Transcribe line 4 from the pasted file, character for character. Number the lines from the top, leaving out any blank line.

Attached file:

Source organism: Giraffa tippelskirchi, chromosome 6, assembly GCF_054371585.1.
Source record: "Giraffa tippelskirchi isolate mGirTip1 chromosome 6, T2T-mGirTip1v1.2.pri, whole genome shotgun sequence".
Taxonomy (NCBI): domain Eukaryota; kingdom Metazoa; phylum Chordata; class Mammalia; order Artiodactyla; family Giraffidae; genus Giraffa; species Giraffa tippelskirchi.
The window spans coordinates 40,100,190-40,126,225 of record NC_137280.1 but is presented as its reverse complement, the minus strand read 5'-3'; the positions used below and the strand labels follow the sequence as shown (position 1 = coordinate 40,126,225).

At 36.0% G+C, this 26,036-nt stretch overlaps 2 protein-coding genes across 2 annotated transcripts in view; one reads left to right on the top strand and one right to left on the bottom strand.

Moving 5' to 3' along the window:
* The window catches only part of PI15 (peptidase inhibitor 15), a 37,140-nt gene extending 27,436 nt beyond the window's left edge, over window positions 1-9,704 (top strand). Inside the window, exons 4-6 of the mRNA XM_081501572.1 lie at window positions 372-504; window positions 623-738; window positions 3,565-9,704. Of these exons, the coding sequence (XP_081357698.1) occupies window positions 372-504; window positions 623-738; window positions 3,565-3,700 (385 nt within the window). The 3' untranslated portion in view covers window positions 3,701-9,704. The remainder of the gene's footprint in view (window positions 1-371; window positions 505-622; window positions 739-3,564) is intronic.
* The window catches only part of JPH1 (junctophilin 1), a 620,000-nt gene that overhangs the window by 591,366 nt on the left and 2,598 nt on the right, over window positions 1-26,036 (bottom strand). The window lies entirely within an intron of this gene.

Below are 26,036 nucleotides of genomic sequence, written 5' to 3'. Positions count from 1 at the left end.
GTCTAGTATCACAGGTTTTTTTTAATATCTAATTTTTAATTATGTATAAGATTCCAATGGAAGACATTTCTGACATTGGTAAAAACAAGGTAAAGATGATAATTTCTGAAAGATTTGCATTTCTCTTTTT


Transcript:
The window spans coordinates 40,100,190-40,126,225 of record NC_137280.1 but is presented as its reverse complement, the minus strand read 5'-3'; the positions used below and the strand labels follow the sequence as shown (position 1 = coordinate 40,126,225).